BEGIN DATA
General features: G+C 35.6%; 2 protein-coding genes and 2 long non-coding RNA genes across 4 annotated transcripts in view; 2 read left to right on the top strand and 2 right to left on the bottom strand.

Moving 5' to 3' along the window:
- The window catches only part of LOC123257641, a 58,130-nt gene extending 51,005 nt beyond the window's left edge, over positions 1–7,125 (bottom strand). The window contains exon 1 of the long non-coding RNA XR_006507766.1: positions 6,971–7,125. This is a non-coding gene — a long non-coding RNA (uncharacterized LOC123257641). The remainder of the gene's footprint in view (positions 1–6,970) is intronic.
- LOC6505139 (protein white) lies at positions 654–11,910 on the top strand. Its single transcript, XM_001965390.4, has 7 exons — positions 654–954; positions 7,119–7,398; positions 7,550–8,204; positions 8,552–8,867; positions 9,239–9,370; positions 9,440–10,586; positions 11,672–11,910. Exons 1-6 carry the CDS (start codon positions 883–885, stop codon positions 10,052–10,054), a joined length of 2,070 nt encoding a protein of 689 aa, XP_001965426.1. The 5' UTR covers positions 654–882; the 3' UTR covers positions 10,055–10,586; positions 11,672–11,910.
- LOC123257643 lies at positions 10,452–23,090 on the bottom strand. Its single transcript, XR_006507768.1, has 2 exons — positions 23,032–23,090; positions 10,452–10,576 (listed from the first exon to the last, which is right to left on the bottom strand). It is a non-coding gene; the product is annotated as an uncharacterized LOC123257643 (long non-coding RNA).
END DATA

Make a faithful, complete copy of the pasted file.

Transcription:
General features: G+C 35.6%; 2 protein-coding genes and 2 long non-coding RNA genes across 4 annotated transcripts in view; 2 read left to right on the top strand and 2 right to left on the bottom strand.

Moving 5' to 3' along the window:
- The window catches only part of LOC123257641, a 58,130-nt gene extending 51,005 nt beyond the window's left edge, over positions 1–7,125 (bottom strand). The window contains exon 1 of the long non-coding RNA XR_006507766.1: positions 6,971–7,125. This is a non-coding gene — a long non-coding RNA (uncharacterized LOC123257641). The remainder of the gene's footprint in view (positions 1–6,970) is intronic.
- LOC6505139 (protein white) lies at positions 654–11,910 on the top strand. Its single transcript, XM_001965390.4, has 7 exons — positions 654–954; positions 7,119–7,398; positions 7,550–8,204; positions 8,552–8,867; positions 9,239–9,370; positions 9,440–10,586; positions 11,672–11,910. Exons 1-6 carry the CDS (start codon positions 883–885, stop codon positions 10,052–10,054), a joined length of 2,070 nt encoding a protein of 689 aa, XP_001965426.1. The 5' UTR covers positions 654–882; the 3' UTR covers positions 10,055–10,586; positions 11,672–11,910.
- LOC123257643 lies at positions 10,452–23,090 on the bottom strand. Its single transcript, XR_006507768.1, has 2 exons — positions 23,032–23,090; positions 10,452–10,576 (listed from the first exon to the last, which is right to left on the bottom strand). It is a non-coding gene; the product is annotated as an uncharacterized LOC123257643 (long non-coding RNA).